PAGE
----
Duty collection on mobile device import doubles to Rs54bn


Pakistan Customs has collected Rs54 billion in the last year on import of mobile devices through Device Identifica­tion, Registration and Blocking System (DIRBs), which is 145 per cent higher over the preceding year.

The data released by the Federal Board of Revenue (FBR) showed that the increase in revenue from mobile phone import is due to the fact that now any non-duty paid/smuggled phone cannot be used in Pakistan without payment of due taxes and registration with the Pakistan Telecom­mu­nication Authority (PTA).

Pakistan Customs in collaboration with the PTA introduced the DIRBs to eliminate the usage of smuggled devices in the country. This successful intervention has attracted huge investment in the country, according to a customs official.

The official said that 17 companies are now manufacturing mobile phones in the country while adding that the TCL also plans to invest in Pakistan’s mobile manufacturing industry with Airlink whereas another company Alcatel is also exploring the possibility.

At the same time, due to the geographic proximity to China, which is a global hub for handsets manufacturing and is currently looking for investing outside the country due to increasing labour costs as well as trade tensions with the United States, presents a huge opportunity for the country.

Better use of information technology and enforcement through targeted operations against smugglers, the issue of availability of smuggled items has been addressed to a large extent which has provided space for local industry, he added.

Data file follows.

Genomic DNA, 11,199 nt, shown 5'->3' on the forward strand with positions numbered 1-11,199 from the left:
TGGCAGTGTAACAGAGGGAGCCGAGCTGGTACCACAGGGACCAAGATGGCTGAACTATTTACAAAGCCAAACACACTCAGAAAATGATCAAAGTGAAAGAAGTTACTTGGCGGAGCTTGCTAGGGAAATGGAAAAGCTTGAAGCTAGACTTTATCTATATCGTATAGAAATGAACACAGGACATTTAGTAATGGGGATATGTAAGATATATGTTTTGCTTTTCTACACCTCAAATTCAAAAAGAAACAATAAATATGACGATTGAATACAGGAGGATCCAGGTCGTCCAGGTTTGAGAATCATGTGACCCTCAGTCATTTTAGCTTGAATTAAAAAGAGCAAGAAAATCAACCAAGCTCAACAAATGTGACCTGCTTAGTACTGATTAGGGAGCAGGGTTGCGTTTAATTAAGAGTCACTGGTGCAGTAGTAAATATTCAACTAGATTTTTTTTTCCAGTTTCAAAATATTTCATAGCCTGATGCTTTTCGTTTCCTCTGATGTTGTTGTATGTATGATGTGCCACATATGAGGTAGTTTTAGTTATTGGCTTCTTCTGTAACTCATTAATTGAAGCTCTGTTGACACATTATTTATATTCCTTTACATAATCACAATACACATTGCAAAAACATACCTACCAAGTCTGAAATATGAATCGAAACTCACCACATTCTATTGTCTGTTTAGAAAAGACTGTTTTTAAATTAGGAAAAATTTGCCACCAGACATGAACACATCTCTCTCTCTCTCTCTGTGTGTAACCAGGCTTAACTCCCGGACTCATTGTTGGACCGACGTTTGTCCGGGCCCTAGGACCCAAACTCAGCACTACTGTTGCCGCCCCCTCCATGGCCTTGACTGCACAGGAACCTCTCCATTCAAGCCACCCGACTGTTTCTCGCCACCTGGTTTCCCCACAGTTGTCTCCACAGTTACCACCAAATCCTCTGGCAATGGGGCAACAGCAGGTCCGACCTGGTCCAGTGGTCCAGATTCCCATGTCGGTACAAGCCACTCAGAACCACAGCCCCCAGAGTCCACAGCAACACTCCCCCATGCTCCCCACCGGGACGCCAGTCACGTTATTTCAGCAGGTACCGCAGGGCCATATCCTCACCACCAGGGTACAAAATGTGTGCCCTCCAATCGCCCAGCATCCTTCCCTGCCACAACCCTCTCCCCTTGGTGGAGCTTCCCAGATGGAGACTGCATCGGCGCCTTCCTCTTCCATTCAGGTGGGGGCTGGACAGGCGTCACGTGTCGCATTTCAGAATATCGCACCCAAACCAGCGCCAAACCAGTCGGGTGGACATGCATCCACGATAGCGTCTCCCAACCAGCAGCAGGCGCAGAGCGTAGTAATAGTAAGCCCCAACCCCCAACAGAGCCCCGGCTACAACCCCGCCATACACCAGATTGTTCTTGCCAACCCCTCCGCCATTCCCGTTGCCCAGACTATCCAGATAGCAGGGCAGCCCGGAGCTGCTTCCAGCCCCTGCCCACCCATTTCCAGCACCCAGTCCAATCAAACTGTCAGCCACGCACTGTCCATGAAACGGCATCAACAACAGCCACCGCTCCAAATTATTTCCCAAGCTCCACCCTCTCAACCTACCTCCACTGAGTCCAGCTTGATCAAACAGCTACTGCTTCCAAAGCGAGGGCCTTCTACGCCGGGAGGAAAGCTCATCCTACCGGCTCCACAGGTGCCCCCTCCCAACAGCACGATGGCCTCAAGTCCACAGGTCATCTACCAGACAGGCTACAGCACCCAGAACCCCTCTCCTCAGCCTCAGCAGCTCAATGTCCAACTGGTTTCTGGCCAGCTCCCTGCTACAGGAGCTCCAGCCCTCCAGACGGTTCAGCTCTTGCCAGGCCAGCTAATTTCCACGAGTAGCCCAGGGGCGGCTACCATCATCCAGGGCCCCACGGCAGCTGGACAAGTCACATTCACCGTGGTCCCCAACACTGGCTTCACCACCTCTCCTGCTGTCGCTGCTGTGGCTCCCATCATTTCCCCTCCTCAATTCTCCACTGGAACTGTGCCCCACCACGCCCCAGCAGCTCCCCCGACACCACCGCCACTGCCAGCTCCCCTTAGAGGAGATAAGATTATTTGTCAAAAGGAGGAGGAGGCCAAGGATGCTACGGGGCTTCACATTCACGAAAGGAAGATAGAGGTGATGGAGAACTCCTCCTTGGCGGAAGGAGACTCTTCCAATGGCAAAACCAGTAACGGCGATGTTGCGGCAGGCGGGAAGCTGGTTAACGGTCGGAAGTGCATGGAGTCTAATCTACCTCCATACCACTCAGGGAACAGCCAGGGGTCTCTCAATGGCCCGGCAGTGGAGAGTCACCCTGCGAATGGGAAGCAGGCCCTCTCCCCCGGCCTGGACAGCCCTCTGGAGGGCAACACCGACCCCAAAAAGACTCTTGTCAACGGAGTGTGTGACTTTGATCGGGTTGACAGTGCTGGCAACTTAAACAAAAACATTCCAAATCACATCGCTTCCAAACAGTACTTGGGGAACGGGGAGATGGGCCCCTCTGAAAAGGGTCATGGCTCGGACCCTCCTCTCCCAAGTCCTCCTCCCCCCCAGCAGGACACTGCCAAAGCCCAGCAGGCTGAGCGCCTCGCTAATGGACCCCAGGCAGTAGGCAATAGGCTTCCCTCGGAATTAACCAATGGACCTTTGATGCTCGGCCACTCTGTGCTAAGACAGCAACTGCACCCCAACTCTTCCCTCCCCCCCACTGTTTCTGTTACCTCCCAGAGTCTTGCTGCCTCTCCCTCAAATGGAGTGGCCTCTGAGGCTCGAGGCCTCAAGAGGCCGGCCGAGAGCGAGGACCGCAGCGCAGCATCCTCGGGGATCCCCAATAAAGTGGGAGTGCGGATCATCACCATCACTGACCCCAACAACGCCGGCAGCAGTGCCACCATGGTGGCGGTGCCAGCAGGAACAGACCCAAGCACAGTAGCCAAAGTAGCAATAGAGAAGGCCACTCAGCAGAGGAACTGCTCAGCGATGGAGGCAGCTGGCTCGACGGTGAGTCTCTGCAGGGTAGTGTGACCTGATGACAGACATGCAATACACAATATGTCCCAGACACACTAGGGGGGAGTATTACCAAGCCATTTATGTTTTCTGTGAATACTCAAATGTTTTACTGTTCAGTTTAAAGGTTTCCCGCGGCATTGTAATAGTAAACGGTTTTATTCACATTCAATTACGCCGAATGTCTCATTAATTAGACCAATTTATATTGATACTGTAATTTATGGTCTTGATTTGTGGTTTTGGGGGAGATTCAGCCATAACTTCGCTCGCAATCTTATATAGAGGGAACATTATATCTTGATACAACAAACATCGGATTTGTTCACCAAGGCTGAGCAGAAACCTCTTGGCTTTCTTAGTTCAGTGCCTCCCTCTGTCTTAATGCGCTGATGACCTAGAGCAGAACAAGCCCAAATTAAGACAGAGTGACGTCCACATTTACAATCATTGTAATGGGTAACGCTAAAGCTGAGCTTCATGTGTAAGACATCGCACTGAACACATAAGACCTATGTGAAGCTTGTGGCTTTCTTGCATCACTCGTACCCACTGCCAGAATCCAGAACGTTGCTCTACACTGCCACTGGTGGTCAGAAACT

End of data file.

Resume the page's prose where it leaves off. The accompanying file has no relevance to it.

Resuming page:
Since July 1, 2019, the government has also withdrawn the facility of duty-free mobile handset under the baggage rules from abroad. The decision, according to the FBR, was taken following receipt of numerous complaints of the scheme’s misuse.

Official data showed that travellers brought as many as 1,389,707 mobile handsets in to the country during FY20 under baggage and registered it with DIRBs. As a result, the Pakistan customs raised more than Rs5.8bn in the last year from expatriates and travellers on import of mobile phones under baggage.

At the same time, there is a clear policy for mobile phones import commercially. Under the commercial imports, as many as 19.80m handsets were imported during the period FY20 at a total value of Rs209.316bn with the FBR collecting Rs39.414bn revenue on it.

In May, the government approved mobile phone manufacturing policy which to help nurture an indigenous handset industry that can be internationally competitive. There is a significant local demand due to increase in size of the market as well as sophistication in terms of migration towards 4G.

The related and support industries like packaging, plastics, and IT software etc already have a strong presence in the local market.

Under the policy, government will give three per cent allowance to local manufacturers for exports of mobile phones and locally-assembled sets will be exempted from 4pc withholding tax on domestic sales.

The government will maintain tariff differential between completely built unit imports and completely knocked down manufacturing till the expiry of the policy. In return, the domestic industry will have to ensure localisation of parts and components as per the road map included in the policy.

Amendments have been introduced in the Customs Act 1969 to award harsh punishment including forfeiture of property, godowns used for storage of smuggled goods, penalty and imprisonment up to 10 years.


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